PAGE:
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Debt Destroys A Shale Giant

Debt Destroys A Shale Giant

Chesapeake has finally succumb to…

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A Limited Risk Play In A Shaken Market

It has been another crazy week in the stock market as traders have reacted to a signal of impending recession sent by U.S. Treasuries. At one point earlier this week, the yield on the 10 Year Treasury Note briefly dropped below that on the 2 Year, completing the “inversion” of the yield curve that started to form back in December when the 5 Year yield fell below the 2 Year. As I’m sure you are aware by now, the 2s 10s inversion has preceded every recession in the last 50 years, but what has not been said as often is that not every inversion has resulted in a recession.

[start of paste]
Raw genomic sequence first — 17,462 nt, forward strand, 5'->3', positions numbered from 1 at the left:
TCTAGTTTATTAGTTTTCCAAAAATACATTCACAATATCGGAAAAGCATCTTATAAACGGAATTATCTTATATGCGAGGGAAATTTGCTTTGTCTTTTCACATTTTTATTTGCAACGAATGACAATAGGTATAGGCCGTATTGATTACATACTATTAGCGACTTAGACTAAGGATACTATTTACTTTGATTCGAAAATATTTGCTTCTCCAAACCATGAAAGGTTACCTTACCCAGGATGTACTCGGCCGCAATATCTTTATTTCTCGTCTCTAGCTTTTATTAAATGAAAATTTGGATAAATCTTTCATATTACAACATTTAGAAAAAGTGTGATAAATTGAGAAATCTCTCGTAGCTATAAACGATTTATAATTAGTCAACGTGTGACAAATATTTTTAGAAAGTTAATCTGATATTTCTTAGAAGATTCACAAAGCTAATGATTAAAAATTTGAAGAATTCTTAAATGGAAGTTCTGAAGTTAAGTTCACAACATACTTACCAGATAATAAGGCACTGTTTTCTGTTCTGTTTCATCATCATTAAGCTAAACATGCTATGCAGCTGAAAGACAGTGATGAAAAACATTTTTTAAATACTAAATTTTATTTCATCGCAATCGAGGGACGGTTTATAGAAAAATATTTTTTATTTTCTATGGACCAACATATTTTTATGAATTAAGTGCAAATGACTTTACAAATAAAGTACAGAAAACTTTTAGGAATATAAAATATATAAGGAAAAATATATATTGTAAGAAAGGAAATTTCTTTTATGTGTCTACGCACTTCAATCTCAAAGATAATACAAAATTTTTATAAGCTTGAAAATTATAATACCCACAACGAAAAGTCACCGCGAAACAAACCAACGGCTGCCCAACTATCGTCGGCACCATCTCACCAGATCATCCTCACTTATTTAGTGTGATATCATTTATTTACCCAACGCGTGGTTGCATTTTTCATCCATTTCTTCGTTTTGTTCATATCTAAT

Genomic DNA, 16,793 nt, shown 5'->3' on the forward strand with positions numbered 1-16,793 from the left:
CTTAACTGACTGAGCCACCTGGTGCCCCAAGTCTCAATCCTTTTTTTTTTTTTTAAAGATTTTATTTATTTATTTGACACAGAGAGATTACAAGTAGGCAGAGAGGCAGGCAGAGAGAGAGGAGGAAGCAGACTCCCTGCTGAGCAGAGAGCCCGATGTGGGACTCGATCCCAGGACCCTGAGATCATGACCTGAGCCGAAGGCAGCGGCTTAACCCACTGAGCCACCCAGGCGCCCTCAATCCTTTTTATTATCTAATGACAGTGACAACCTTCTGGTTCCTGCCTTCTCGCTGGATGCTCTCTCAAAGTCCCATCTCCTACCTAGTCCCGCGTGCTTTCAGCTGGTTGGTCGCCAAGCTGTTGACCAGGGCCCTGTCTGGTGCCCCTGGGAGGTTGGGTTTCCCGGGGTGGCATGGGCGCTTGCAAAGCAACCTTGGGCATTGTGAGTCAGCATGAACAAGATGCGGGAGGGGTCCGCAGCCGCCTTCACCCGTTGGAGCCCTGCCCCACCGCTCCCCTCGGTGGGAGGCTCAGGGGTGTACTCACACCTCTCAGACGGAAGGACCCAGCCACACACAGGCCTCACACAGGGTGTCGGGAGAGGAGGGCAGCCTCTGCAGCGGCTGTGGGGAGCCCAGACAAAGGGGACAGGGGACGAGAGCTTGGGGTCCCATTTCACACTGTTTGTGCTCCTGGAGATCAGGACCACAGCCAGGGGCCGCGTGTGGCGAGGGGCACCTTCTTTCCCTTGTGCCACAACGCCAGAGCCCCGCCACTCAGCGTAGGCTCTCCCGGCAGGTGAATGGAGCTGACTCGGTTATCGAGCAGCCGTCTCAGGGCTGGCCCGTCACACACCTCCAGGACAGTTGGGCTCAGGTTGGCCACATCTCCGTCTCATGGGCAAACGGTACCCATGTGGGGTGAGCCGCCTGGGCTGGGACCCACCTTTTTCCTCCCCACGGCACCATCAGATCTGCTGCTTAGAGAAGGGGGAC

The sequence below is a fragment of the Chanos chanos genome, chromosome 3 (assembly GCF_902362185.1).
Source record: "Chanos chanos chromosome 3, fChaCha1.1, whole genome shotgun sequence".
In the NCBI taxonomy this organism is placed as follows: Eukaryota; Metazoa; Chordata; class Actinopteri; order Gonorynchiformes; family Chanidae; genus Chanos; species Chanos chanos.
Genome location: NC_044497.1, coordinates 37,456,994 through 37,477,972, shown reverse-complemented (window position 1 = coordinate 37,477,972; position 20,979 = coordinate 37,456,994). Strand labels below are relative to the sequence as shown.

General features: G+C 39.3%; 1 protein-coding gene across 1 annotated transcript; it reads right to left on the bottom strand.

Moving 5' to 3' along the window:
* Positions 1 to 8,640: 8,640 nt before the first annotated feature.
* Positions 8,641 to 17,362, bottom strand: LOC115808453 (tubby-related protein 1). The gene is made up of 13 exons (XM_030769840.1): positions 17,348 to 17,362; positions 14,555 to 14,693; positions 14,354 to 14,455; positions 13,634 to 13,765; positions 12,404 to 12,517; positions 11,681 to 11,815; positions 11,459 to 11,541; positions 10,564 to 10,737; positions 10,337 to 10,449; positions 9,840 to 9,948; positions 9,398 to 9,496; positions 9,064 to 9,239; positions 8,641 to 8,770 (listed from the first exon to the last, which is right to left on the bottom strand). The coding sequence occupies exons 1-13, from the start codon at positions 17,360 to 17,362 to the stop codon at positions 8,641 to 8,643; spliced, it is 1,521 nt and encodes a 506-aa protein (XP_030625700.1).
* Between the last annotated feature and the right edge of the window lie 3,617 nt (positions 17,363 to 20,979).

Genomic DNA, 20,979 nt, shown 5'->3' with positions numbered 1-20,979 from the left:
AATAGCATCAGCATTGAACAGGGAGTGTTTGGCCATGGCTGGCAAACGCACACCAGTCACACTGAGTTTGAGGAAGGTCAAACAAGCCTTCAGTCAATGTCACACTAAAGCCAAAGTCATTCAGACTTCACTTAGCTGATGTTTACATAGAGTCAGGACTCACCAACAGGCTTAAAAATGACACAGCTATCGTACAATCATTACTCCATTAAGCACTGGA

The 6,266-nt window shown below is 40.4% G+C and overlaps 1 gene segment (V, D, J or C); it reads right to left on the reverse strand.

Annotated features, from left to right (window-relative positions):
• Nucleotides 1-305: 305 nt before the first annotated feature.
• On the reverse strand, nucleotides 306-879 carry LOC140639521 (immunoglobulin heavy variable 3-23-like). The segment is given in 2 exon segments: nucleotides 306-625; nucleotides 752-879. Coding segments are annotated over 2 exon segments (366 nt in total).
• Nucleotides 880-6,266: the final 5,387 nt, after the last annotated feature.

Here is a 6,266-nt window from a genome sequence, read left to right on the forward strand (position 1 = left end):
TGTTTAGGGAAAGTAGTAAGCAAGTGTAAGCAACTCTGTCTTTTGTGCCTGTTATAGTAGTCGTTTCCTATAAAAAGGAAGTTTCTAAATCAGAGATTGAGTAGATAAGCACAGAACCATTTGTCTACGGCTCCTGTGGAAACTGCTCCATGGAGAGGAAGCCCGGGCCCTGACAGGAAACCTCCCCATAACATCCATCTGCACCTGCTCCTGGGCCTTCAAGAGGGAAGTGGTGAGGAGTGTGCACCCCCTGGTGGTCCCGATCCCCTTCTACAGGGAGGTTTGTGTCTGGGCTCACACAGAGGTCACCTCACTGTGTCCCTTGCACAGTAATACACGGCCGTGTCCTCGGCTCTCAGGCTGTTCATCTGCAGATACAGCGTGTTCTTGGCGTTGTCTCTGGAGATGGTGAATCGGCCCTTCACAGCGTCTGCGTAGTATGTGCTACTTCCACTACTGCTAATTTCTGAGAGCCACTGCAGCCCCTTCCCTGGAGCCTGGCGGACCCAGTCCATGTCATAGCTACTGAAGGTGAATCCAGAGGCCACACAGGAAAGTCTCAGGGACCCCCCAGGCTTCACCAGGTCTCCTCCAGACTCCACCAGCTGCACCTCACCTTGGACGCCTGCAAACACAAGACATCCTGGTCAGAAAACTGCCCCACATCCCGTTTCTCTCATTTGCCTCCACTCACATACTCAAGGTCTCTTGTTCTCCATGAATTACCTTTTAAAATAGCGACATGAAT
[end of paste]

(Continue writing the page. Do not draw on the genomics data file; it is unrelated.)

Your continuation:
Given the distortion in global bond markets that has resulted from post-recession central bank intervention around the world, there is a good chance that this will be one of the false signals. Stock traders, however, have reacted as if a recession is certain, and one of the hardest-hit sectors has once again been energy. That isn’t a surprise. It has been a frustrating year for energy investors as every hint of a slowdown has put stocks in the sector under pressure, and a full-blown recession would obviously impact energy demand.

After such a bad year, though, much of the pessimism that the inversion has engendered in stock traders was already priced into the more globally sensitive energy markets. That makes this push lower look like a good opportunity for those with a longer-term view to start picking up something like the energy sector ETF (XLE) at what looks like a discount.

I’m…





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